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Cody Winiarski kept the Waterloo hitters off balance all night in seven scoreless innings, striking out eight while walking none and scattering four hits.[/media-credit]

Harold Riggins did not wait long Wednesday night to let everyone know he was back in the Mallards’ starting lineup.

With a runner on in the second, the first baseman drove a first pitch fastball from Waterloo starter Chris Pack over the wall in right center to give his team a 2-0 lead.

“He just put it right where I wanted it,” Riggins said of Pack. “It was an elevated fastball, away like belt high and I just saw it and crushed it. It felt pretty good for my first swing coming back.”

Riggins was not done, singling twice in the game as well to finish 3-for-5 with three RBIs and two runs scored. He was not the only one hitting well in the game either, as Madison posted 12 runs on 15 hits en route to a 12-0 victory over Waterloo.

His first home run proved to be enough, however, as the Mallards got a brilliant pitching performance from starter Cody Winiarski. The righty threw seven scoreless innings, scattering four hits and striking out eight to earn his third win of the season and lower his ERA to 1.84.

“It was nice; double digit runs always seem to make it easier as a pitcher,” Winiarski said. “I felt like I was in control the whole time. It seems the last couple times I’ve pitched at home our guys have put up double digit numbers and it just makes it easy for me.”

Winiarski’s performance along with strong defense and timely hitting made for a much different game than the previous night.

After dropping an ugly 6-3 game Tuesday, the Mallards came back Wednesday with a lot more energy and focus on getting the job done against the Bucks.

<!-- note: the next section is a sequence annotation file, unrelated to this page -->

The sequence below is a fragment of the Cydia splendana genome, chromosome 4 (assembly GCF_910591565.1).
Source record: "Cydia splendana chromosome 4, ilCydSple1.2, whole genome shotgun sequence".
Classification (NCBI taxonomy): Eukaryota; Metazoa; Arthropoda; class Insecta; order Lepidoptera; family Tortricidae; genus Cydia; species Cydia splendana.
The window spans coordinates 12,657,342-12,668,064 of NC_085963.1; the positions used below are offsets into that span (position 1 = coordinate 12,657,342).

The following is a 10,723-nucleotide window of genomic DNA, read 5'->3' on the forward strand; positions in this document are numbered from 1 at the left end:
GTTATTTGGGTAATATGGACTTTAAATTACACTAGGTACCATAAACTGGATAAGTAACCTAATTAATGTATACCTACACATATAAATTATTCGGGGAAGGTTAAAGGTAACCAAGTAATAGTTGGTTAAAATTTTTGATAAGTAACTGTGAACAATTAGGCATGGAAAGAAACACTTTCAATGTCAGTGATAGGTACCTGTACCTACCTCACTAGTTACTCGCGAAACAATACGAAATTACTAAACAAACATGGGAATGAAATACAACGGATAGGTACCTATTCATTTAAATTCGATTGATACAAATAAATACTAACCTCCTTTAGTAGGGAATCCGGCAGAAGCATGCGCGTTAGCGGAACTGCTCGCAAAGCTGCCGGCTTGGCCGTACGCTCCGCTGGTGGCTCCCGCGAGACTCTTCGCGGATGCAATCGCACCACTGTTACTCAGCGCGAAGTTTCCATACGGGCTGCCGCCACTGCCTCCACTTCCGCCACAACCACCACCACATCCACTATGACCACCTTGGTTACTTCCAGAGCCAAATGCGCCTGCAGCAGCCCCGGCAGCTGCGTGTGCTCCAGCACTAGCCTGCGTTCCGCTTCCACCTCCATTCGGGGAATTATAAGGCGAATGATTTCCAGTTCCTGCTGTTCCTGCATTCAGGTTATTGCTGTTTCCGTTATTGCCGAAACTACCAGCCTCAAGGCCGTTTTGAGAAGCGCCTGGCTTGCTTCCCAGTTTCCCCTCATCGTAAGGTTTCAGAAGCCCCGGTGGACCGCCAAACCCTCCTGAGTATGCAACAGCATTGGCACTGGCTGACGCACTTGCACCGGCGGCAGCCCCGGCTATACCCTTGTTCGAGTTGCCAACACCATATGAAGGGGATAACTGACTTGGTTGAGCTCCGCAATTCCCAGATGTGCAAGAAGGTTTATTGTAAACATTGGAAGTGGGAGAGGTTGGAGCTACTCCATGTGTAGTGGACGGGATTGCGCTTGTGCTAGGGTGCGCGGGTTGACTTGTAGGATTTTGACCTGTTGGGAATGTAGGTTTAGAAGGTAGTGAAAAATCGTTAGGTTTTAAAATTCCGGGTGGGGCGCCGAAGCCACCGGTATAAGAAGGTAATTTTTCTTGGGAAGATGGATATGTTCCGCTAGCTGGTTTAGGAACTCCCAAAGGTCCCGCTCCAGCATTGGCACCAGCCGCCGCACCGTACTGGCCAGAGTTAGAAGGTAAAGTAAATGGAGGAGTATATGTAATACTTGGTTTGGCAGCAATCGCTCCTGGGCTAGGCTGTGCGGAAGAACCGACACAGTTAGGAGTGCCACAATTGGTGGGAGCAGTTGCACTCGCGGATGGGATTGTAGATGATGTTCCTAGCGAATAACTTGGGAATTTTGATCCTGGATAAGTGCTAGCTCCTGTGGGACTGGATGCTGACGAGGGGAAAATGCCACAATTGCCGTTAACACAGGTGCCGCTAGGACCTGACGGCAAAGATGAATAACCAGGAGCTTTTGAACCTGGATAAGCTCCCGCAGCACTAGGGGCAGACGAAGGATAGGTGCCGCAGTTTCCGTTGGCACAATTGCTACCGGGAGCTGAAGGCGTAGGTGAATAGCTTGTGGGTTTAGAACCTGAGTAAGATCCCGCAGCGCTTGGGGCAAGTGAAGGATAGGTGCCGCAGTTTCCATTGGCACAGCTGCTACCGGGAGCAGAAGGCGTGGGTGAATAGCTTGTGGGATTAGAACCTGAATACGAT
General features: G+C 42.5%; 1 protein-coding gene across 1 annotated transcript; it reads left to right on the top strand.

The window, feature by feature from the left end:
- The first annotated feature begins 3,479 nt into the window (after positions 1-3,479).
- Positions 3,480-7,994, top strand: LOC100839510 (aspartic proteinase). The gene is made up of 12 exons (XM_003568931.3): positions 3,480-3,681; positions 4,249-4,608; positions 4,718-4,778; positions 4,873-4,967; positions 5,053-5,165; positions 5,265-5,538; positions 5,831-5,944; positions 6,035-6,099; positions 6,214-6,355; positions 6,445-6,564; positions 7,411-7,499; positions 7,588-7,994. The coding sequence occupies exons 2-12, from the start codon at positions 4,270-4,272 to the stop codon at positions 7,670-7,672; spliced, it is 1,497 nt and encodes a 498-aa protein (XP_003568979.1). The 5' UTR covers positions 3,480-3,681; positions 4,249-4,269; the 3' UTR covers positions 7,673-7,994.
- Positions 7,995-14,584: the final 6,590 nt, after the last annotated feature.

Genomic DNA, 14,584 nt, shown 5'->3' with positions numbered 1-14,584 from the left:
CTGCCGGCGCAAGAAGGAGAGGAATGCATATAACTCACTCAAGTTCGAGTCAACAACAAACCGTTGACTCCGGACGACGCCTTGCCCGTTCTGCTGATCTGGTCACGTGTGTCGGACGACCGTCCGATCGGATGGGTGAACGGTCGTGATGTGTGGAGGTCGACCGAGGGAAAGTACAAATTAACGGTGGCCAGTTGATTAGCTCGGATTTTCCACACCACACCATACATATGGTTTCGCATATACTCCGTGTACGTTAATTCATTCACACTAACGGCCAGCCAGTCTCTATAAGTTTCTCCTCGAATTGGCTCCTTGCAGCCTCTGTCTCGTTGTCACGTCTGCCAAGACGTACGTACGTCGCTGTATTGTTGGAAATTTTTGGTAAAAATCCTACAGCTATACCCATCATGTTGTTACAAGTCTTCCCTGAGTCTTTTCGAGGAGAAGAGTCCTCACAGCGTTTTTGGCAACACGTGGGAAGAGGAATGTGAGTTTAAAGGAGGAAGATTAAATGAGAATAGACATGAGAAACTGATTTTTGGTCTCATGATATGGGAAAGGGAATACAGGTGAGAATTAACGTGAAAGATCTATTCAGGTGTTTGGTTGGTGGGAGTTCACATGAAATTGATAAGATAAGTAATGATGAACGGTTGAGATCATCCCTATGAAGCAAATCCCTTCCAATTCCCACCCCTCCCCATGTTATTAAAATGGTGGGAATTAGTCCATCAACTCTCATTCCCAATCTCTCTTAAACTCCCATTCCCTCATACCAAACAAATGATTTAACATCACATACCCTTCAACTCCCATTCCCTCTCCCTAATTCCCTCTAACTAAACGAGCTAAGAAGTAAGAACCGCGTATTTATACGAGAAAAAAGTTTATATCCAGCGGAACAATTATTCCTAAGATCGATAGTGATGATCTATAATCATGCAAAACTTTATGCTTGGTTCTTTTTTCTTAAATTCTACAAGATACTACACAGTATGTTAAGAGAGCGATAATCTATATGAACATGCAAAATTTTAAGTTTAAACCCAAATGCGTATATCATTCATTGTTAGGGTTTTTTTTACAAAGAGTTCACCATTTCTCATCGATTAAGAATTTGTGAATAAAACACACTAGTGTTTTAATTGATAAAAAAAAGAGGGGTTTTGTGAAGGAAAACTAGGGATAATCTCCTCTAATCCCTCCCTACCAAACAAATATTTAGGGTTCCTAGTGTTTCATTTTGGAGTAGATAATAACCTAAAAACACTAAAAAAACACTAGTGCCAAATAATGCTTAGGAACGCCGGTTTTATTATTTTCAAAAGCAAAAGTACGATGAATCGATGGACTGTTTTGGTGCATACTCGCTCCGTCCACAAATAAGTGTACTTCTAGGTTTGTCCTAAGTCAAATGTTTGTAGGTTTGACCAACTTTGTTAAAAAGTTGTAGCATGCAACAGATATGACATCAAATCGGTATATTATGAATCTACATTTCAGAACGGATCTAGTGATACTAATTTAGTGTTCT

“I think the guys were to the point where they were thinking ‘let’s put our best foot forward,'” manager C.J. Thieleke said. “I felt from the start of the day that we were really focused and most of the time that carries over to the game.”

Riggins got things started with his home run and the rest of the team followed suit. Just two batters after his two-run blast, Troy Channing crushed a ball out to left with a runner on to make it 4-0 with none out in the second.

The Mallards kept the inning going, eventually scoring one more run and loading the bases before Riggins grounded out to end the inning.

Even with a 5-0 lead, Thieleke’s squad was not satisfied, however, as they added a run in the fourth, four more in the fifth, one more in the sixth and another in the eighth to make it 12-0.

“It’s always good to keep pounding a team,” Riggins said. “It gives other hitters confidence and makes the pitcher’s job that much easier. Putting up more runs instead of just cruising always makes for a better result in the end.”

Shortstop Joe DePinto was a major part of keeping things going offensively, driving in three runs on a double down the line in left as a part of the four-run fifth inning.

Another hitter that hit well on the night was second baseman Mark Ginther, who doubled twice and scored three runs while going 3-for-4 on the night.

Ginther also combined with third baseman J.R. Graham in the fifth inning on a double play that helped Winiarski escape his toughest inning of the night.

“That double play was huge,” Winiarski said. “They had guys on first and second, and I was able to get the batter to roll over for the grounder. The first time up he (Troy White) hit the ball hard right up the middle for the second hit of the game, but this time I got him on a slider to roll over to third base for the double play.”

The Bucks got two on again with one out in the sixth, but Winiarski retired the next two batters to get out of the inning. Waterloo got just one hit — a double in the ninth off reliever Jacob Esch — in the game’s final three innings.

With the win, Madison improves to 14-6 and snaps its two-game losing streak while avoiding its first sweep of the season and moving into a first place tie with the Eau Claire Express. Waterloo drops to 6-14 and remains in last place in the South Division of the Northwoods League.